- Two more power plant schemes have submitted to the Planning Inspectorate as Nationally Significant Infrastructure projects. One is a proposal to convert two disused slate quarries in Snowdonia into a 99-megawatt pumped storage facility. The other is a refuse-burning power plant at Edmonton, north London which would produce 70-megawatts of electricity and low-carbon heat.
- Communities Secretary Greg Clark has dismissed an appeal over a three-turbine onshore wind project proposed for a landfill site at Workington, Cumbria. The scheme had been blocked by the county council. The inspector who held the recovered appeal had also recommended refusal. Clark’s decision letter agreed that there would be adverse visual impacts and harm to the setting of heritage assets. He also concluded that local community concerns over landscape and residential amenity had not been satisfactorily addressed.
Crawley local plan endorsed
Crawley Borough Council has announced it will adopt its new local plan next month (December) after the planning inspector who examined the strategy concluded it was sound subject to modifications which the planning authority has agreed. The land-use strategy will make provision for 5,100 dwellings in total over the plan period 2012-2030.
Kent infrastructure spending gap identified
Long-term growth in Kent could be jeopardised by a gap between housing and infrastructure, according to a new report commissioned by Kent County Council.
The report highlights the significant growth anticipated in Kent over the next 16 years and identifies £6.74bn of infrastructure developments required to support approximately 160,000 new homes and over 135,000 jobs. It also recognises a funding gap of £2bn which, if not addressed, will impede the county’s growth.
Merseyside devolution makes progress
The five council leaders of Merseyside plus Halton Borough Council in Cheshire have “agreed in principle” a deal with the Government to devolve more powers from Whitehall.
Part of the proposal will include plans for a directly elected mayor for the Liverpool city region.
The “devolution deal” will still need to be agreed by each of the six councils individually, with St Helens believed to be the most sceptical.
Key WI sites relisted
Four buildings with links to the Women’s Institute have been recognised to mark the organisation’s centenary. The West Sussex home of the WI’s first chairman and its training college in Oxfordshire are to be relisted on the National Heritage List for England. Their listings will now mention the WI.
The listed statuses of The Fox Inn in Charlton, West Sussex, where the first WI meeting was held exactly 100 years ago, and for an early WI building in Northumberland are also being updated.
Go-ahead for Newcastle redevelopment
Newcastle City Council has approved developer McAleer & Rushe’s £100m plans for a mixed-use scheme in the Newgate Street area of the city.
The proposals include a 269-bedrooms hotel, student housing and 2,000 square metres of commercial space for retail, leisure or professional services use.
The 575-bedrooms student housing element of the scheme will be operated by the UK’s leading provider of purpose built student accommodation, Unite Students.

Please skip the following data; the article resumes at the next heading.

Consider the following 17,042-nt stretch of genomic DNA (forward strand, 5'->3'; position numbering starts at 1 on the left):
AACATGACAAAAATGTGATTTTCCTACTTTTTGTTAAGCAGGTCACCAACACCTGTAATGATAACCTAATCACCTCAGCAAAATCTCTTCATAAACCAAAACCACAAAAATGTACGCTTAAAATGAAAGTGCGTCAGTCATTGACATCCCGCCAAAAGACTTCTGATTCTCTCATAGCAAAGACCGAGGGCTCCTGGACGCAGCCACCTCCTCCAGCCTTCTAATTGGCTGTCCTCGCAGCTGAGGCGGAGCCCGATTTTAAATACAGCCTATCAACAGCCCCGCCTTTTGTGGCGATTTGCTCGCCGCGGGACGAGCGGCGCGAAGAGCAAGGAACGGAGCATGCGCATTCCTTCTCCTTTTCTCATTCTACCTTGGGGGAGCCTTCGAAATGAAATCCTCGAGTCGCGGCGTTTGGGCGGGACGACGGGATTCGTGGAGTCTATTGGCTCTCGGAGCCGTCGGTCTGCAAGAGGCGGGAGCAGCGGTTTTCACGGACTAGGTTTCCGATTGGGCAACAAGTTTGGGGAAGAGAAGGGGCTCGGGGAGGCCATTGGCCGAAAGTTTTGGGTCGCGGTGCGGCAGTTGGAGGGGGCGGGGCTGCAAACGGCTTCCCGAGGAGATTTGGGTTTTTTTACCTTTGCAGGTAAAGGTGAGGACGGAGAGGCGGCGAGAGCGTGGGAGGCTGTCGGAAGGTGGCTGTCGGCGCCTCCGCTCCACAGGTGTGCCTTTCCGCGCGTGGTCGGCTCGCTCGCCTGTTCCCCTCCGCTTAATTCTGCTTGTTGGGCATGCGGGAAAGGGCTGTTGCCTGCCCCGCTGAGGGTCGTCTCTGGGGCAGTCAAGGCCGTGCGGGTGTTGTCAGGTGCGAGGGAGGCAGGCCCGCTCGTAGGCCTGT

Stafford link road approved
A major road scheme to ease traffic congestion in the centre of Stafford and support new homes planned for the western side of the town has been approved by Staffordshire County Council.
The Stafford Western Access Route will connect the A518 Newport Road with the A34 Foregate Street.
The project is backed by the Stoke-on-Trent and Staffordshire Enterprise Partnership, which secured funding through the Government’s Growth Deal.
Woking development makes waves
Woking Borough Council has voted to let New Vision Homes submit a planning application for 984 homes in, the Surrey town as part of a project which will involve the demolition of 600 properties on the existing Sheerwater Estate.
The plans involve at least 460 new affordable homes, a health centre and leisure and retail facilities. The demolition plans are being fiercely contested by some residents.
Top tree named
An ancient pear tree due to be chopped down to make way for the HS2 high-speed rail line has been voted the best tree in England following a poll organised by the Woodland Trust. The Cubbington pear tree is believed to have been growing near the Warwickshire village for more than 250 years.
- A High Court judge has sentenced a man who refused to demolish a house he built behind straw bales in the Surrey Green Belt to three months in prison, suspended for six months.
- A row over plans by CG International for more than 500 new homes in an area of outstanding natural beauty in Kent has taken a new turn now the Campaign for Rural England has announced a judicial review challenge over the approval given by Dover District for a 130-bedroom hotel, 521 homes and 90 retirement homes.
- A West Midlands council has won a Court of Appeal land and planning battle over a site earmarked for a replacement mosque in Dudley.
- The Court of Appeal has rejected a challenge to Selby District Council’s adoption of its Core Strategy Local Plan, in a key ruling on the duty to cooperate.
- Two men have been ordered to pay more than £50,000 after running an unauthorised airport car park near Gatwick which had not been given planning permission by Mid Sussex District Council.
Starter homes will be part of the s106 mix insists minister
Planning minister Brandon Lewis has told Parliament that it will be up local councils to negotiate the mix of starter and affordable homes in s106 agreements.
But the minister made it clear that the Government would expect all reasonably sized schemes to include a proportion of starter homes.
The minister was quizzed by MPs on the Commons Communities and Local Government Committee about government policy on starter homes, which forms a key part of the administration’s new Housing and Planning bill, on Monday evening (9 November).
Lewis told the committee that the government is “very clear that an affordable home does not need to be limited to an affordable home for rent”.
But the minister added that the mix of tenures agreed in a section 106 deal would remain subject to negotiation between developers and planning departments. “A continuation of the current situation” he insisted.
Neighbourhood plans boost housing strategies
New neighbourhood planning powers are boosting plans for house building by more than 10 per cent, Housing and Planning Minister Brandon Lewis has claimed.
This is based on data gathered by the Department for Communities and Local Government during May and June 2015 regarding areas with neighbourhood plans that have allocated housing sites and have been in force for over six months.
For these areas housing allocations in the neighbourhood plans were assessed against housing allocations in the corresponding Local Plan.